South Coulsdon Station to Pollards Hill
Monday November 12th 2012.
This was a long and disorientating journey involving quite a few near loops (think snake eating its own tail) and several climbs up into the hills, from where there should have been superb views over firstly the Chipstead valley and then across the Wandle Valley, though in the event it was really gloomy.
We had walked along Coulsdon High Street, using its shiny aluminium public convenience – presumably installed when the High Street was rehabilitated. This was formerly the A23, a major through route to Gatwick and Brighton, but since the by-pass it has reverted to being a High Street with some independent shops trying to survive and make an impact.
We had also noted the Blue Plaque for Gordon Pirie, who won Olympic Silver in Melbourne in the Fifties being part of the still thriving South London Harriers based here. Coulsdon is also the base for Jane's Information Group, publishers of those strange books which tell you all about military capabilities.
The route actually started opposite Coulsdon South Station, which has also had a bit of a makeover. Our bus proved to be not just a single-decker but also single door. Most sensible people got on at Coulsdon Town Station which I learn was renamed in 2011, having previously been Smitham as part of this valley floor was known as Smitham or even Smitham Bottom. Coulsdon is obviously considered more decorous.
It is at this point that the route 463 starts climbing up into the hills, all now quite densely covered in housing, whose building would have followed the establishment of the two railway lines. The hills are actually quite steep with houses on one side of the road below pavement level while those on the other are up steps. The houses are unremarkable and much of this stretch is ‘Hail & Ride’, but with people clustered at ‘virtual’ bus stops.
Further up the hill, where the properties tend to be larger, we passed through Woodmansterne and Upper Woodcote Village, which seems to be a totally ‘created’ village built by a local estate agent . I don’t suppose he thought about the transport links too closely and even now the 463 is the only bus route here.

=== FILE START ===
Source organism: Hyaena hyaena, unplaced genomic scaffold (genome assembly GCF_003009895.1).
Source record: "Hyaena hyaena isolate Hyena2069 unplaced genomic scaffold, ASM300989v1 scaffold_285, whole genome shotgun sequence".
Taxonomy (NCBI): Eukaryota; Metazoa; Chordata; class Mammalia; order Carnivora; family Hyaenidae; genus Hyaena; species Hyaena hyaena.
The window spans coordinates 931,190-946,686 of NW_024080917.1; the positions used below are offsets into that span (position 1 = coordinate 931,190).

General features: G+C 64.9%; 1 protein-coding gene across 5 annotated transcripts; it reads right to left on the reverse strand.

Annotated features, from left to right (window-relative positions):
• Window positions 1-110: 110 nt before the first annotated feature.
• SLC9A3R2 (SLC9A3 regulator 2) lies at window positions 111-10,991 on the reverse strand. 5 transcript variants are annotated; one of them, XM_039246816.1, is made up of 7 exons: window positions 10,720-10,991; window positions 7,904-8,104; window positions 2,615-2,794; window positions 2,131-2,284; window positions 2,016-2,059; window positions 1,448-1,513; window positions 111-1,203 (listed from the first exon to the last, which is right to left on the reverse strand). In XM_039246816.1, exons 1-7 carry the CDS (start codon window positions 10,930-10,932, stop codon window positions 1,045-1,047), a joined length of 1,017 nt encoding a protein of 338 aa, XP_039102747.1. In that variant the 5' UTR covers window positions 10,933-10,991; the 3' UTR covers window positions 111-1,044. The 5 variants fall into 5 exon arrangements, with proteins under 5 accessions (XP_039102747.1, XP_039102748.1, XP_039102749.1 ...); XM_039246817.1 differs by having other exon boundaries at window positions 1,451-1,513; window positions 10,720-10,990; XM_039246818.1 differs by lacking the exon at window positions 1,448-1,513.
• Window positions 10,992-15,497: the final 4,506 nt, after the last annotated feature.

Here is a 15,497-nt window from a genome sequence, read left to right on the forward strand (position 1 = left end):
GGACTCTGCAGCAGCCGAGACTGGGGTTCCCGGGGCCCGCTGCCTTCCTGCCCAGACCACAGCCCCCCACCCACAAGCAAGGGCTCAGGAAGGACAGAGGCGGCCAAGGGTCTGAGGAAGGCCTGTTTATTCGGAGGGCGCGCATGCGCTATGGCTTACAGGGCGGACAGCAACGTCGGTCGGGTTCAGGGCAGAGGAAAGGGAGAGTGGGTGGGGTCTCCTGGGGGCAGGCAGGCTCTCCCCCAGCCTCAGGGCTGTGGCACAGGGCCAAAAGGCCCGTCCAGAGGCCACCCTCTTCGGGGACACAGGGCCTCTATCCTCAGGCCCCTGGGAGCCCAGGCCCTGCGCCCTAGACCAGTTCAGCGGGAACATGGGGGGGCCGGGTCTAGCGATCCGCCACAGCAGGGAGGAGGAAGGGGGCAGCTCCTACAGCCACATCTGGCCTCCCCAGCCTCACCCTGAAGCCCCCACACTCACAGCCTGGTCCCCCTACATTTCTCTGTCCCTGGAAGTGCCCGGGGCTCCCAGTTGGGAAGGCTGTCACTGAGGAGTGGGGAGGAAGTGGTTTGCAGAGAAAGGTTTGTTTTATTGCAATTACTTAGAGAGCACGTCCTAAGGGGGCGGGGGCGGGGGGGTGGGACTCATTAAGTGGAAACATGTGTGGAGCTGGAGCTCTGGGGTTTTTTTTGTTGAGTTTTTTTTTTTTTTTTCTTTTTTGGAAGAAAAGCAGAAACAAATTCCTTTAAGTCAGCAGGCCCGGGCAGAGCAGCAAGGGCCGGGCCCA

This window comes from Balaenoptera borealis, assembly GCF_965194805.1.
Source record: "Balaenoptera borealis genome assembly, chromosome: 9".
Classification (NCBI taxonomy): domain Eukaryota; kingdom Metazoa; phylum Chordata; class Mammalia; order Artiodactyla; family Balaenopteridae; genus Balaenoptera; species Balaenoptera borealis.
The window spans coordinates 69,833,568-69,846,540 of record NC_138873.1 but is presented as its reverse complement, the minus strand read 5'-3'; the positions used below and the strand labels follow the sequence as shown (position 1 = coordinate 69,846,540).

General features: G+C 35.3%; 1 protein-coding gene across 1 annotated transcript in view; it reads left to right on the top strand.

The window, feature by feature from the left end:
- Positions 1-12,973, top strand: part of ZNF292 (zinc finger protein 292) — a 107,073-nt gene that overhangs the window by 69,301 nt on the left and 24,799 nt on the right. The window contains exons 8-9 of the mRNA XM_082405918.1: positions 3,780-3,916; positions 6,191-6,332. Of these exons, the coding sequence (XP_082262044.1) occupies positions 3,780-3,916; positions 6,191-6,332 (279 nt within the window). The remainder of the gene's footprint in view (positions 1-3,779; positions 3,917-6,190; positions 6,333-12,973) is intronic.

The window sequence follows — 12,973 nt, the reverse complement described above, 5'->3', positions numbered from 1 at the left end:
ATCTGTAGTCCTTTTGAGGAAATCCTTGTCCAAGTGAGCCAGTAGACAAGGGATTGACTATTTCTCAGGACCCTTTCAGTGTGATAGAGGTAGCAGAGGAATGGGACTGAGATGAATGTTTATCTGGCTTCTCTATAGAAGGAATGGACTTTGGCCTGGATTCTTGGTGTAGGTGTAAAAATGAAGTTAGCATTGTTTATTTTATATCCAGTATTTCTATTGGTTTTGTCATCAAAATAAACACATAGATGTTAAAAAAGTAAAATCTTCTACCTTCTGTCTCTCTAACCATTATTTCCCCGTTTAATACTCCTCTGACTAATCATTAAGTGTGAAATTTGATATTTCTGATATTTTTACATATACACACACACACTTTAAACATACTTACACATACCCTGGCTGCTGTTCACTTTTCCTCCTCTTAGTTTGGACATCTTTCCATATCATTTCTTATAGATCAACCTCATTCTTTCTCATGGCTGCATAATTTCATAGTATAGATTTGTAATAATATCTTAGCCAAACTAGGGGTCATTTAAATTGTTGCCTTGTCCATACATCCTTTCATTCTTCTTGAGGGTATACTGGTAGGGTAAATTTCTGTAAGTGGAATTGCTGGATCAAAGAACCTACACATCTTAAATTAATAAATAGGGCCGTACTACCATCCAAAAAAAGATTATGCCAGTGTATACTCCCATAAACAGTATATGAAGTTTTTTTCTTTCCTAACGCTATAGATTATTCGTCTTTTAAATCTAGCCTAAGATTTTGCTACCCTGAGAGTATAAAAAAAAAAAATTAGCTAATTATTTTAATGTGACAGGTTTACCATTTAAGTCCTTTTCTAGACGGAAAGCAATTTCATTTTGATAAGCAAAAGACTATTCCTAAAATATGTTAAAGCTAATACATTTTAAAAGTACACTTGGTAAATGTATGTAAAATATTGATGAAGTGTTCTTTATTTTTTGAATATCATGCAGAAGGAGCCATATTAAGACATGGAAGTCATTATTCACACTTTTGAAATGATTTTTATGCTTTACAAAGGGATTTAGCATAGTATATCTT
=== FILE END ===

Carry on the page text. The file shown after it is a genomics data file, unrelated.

Following a further Hail & Ride section we returned to ‘civilisation’ or more accurately 21st century urban living – Wallington Girls’ School, traffic jams caused by road works, another busy High Street (Wallington) with some actual shops and a Sainsbury’s supermarket. The bus diverts into the station forecourt where the drivers changed and we chugged off for the hugely contrasting second part of our trip. From this point the bus was much busier.
Wallington and Beddington are some of Surrey’s former finger parishes – as you can see from this old map, so called because of their shape. The cattle grazed on the chalk hillsides while the arable crops and then buildings went up on the clay down by the water supply.
This brings me to Beddington Farmlands . Where there is water there can be flooding and where there is flooding often marshes. Though called the Beddington Farmlands they are in fact Sludge Beds (or sewage filtration systems) around which a large industrial estate has gown up. All is not bad as they seem to attract a variety of birds!!
Seemingly less attractive to buses than birds – we were the only bus serving the estate and calling at the huge Asda which is its only retail outlet – the other establishments being very much warehousing (Carlsberg for example), car auctions, a depot for the Post Office vans and a Caribbean Shipping Company, plus a large electricity switching station. Jo reminded me that UK based Caribbean residents like to send stuff home in the traditional barrels (though in fact they are not barrels any more) but it sounds better than sending parcels or packing crates. In amongst this density of warehouses and units was the tiny Little Cottage café, which looked like one of the few places to offer refreshment to the local workforce. This bus route keeps very much to the less popular side of Beddington – had we pushed on through we would have arrived at the more popular face of this area, namely IKEA and the adjacent cinema and retail complex.
But no, once we had finished with the ins and outs of this area (including travelling alongside the Tramroute 4 which finishes at Therapia Lane) we were to emerge from Beddington and just cross the bottom bit of Mitcham Common. This triggered an interesting conversation amongst some fellow passengers, one of whom had anecdotes about the all too short history of Croydon Athletic FC, which has its ground near here. The crucial point was that once the club’s assets were no more the players walked. He also remarked on the unfortunate racist tendencies of some members of the previous fan base.
Lunchtime was getting close and Jo pointed at the bus map – just round the corner to Pollards Hill, she said. This proved to be true but only in the broadest sense, as the 463 follows another convoluted path passing Mitcham Eastfields Station then through different parts of Pollards Hill, which regrettably is something of a no man’s land between Mitcham and Streatham. It also passes Streatham Park Cemetery, which appears to be a private enterprise.
Pollards Hill does have a shiny new (2007) Harris Academy, part of the larger South London Harris Federation. Pollards Hill offers a range of (it has to be said more useful) buses, and we were able to get ourselves home to warming soup and rolls before hypothermia set in.
This really was a journey of many parts, from near rural village Surrey through the sludge badlands to inner London dense housing, which took us well over the hour.